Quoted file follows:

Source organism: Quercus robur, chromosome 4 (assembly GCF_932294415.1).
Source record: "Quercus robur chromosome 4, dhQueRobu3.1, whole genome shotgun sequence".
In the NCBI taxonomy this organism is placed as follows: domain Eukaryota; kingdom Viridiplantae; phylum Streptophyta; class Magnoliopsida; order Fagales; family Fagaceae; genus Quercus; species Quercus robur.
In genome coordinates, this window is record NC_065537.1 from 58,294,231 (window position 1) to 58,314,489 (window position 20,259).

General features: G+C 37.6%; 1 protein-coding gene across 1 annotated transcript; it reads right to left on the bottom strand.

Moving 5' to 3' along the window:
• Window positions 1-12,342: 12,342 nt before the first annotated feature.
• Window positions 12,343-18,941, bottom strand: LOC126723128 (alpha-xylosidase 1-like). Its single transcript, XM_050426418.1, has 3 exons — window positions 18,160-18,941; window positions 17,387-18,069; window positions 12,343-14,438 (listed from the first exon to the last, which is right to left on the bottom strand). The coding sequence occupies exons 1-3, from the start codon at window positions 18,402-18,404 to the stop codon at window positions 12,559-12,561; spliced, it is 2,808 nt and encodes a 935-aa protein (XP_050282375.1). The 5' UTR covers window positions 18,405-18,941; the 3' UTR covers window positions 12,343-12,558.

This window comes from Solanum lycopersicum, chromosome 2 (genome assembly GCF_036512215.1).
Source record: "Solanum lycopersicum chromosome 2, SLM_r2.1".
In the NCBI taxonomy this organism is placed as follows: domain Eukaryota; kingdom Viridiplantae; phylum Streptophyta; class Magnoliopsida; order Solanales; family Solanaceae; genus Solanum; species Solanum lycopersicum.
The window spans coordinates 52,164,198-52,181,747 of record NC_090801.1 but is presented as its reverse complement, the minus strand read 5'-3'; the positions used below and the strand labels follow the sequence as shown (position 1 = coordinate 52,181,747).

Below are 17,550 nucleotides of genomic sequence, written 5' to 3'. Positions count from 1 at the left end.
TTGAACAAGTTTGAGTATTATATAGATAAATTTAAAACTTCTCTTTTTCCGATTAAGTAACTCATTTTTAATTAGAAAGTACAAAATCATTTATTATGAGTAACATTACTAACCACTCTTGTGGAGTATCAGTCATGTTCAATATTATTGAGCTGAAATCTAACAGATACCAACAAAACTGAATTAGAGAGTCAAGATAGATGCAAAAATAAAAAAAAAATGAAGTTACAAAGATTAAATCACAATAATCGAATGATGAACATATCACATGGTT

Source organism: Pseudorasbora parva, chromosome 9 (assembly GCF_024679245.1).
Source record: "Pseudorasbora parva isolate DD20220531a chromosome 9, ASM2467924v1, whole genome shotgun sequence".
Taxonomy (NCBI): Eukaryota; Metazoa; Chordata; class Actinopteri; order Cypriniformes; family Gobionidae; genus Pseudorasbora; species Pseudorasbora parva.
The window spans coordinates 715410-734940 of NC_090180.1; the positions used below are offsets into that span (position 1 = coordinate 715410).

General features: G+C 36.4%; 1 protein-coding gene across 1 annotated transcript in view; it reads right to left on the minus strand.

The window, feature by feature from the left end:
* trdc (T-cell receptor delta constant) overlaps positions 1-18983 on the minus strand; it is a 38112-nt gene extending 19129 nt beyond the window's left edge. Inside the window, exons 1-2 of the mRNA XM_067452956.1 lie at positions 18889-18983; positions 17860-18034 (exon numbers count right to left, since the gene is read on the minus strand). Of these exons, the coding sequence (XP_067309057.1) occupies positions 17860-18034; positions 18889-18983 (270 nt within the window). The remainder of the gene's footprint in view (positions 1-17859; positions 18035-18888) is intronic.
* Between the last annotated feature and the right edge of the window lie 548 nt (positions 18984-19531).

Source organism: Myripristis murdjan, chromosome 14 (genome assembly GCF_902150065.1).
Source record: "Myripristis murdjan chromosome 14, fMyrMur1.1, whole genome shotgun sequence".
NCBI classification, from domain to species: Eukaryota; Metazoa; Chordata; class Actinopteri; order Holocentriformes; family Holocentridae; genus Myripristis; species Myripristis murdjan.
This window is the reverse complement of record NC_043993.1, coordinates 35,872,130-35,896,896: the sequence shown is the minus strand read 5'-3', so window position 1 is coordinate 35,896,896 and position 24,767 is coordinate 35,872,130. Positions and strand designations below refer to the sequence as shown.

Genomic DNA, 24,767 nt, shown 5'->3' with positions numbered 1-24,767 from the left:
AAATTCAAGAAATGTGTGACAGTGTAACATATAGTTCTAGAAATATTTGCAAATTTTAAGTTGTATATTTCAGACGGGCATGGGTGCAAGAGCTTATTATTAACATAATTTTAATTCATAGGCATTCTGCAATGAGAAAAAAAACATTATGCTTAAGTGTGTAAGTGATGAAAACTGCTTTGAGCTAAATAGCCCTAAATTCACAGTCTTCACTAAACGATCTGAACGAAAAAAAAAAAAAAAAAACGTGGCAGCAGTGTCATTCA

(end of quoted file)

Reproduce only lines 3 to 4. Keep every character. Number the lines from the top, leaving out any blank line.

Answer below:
In the NCBI taxonomy this organism is placed as follows: domain Eukaryota; kingdom Viridiplantae; phylum Streptophyta; class Magnoliopsida; order Fagales; family Fagaceae; genus Quercus; species Quercus robur.
In genome coordinates, this window is record NC_065537.1 from 58,294,231 (window position 1) to 58,314,489 (window position 20,259).